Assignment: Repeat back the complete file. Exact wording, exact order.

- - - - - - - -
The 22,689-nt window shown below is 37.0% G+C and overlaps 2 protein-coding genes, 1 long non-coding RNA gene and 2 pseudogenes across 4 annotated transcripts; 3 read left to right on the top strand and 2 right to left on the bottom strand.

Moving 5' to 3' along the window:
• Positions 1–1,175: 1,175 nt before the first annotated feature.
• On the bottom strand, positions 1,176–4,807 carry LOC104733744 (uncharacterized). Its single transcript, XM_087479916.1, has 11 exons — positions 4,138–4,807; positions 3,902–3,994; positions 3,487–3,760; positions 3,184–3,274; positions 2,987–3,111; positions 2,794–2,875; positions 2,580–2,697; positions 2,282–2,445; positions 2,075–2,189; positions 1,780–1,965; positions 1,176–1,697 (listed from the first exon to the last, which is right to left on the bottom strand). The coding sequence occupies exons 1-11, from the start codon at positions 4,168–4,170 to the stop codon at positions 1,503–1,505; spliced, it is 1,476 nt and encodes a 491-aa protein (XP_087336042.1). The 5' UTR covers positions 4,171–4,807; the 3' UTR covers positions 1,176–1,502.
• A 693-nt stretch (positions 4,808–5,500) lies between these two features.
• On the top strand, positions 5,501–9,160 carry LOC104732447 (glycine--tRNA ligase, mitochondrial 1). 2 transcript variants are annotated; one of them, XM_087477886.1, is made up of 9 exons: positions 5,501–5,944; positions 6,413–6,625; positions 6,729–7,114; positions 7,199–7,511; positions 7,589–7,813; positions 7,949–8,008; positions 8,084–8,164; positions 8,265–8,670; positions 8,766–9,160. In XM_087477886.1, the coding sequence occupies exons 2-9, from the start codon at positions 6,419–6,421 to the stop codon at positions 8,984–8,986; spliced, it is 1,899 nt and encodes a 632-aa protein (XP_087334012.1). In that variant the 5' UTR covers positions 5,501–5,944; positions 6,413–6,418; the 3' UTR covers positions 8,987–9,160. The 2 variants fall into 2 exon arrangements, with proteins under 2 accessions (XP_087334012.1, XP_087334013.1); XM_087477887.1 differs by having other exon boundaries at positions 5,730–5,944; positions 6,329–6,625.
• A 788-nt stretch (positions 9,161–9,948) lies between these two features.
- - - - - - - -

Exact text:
The 22,689-nt window shown below is 37.0% G+C and overlaps 2 protein-coding genes, 1 long non-coding RNA gene and 2 pseudogenes across 4 annotated transcripts; 3 read left to right on the top strand and 2 right to left on the bottom strand.

Moving 5' to 3' along the window:
• Positions 1–1,175: 1,175 nt before the first annotated feature.
• On the bottom strand, positions 1,176–4,807 carry LOC104733744 (uncharacterized). Its single transcript, XM_087479916.1, has 11 exons — positions 4,138–4,807; positions 3,902–3,994; positions 3,487–3,760; positions 3,184–3,274; positions 2,987–3,111; positions 2,794–2,875; positions 2,580–2,697; positions 2,282–2,445; positions 2,075–2,189; positions 1,780–1,965; positions 1,176–1,697 (listed from the first exon to the last, which is right to left on the bottom strand). The coding sequence occupies exons 1-11, from the start codon at positions 4,168–4,170 to the stop codon at positions 1,503–1,505; spliced, it is 1,476 nt and encodes a 491-aa protein (XP_087336042.1). The 5' UTR covers positions 4,171–4,807; the 3' UTR covers positions 1,176–1,502.
• A 693-nt stretch (positions 4,808–5,500) lies between these two features.
• On the top strand, positions 5,501–9,160 carry LOC104732447 (glycine--tRNA ligase, mitochondrial 1). 2 transcript variants are annotated; one of them, XM_087477886.1, is made up of 9 exons: positions 5,501–5,944; positions 6,413–6,625; positions 6,729–7,114; positions 7,199–7,511; positions 7,589–7,813; positions 7,949–8,008; positions 8,084–8,164; positions 8,265–8,670; positions 8,766–9,160. In XM_087477886.1, the coding sequence occupies exons 2-9, from the start codon at positions 6,419–6,421 to the stop codon at positions 8,984–8,986; spliced, it is 1,899 nt and encodes a 632-aa protein (XP_087334012.1). In that variant the 5' UTR covers positions 5,501–5,944; positions 6,413–6,418; the 3' UTR covers positions 8,987–9,160. The 2 variants fall into 2 exon arrangements, with proteins under 2 accessions (XP_087334012.1, XP_087334013.1); XM_087477887.1 differs by having other exon boundaries at positions 5,730–5,944; positions 6,329–6,625.
• A 788-nt stretch (positions 9,161–9,948) lies between these two features.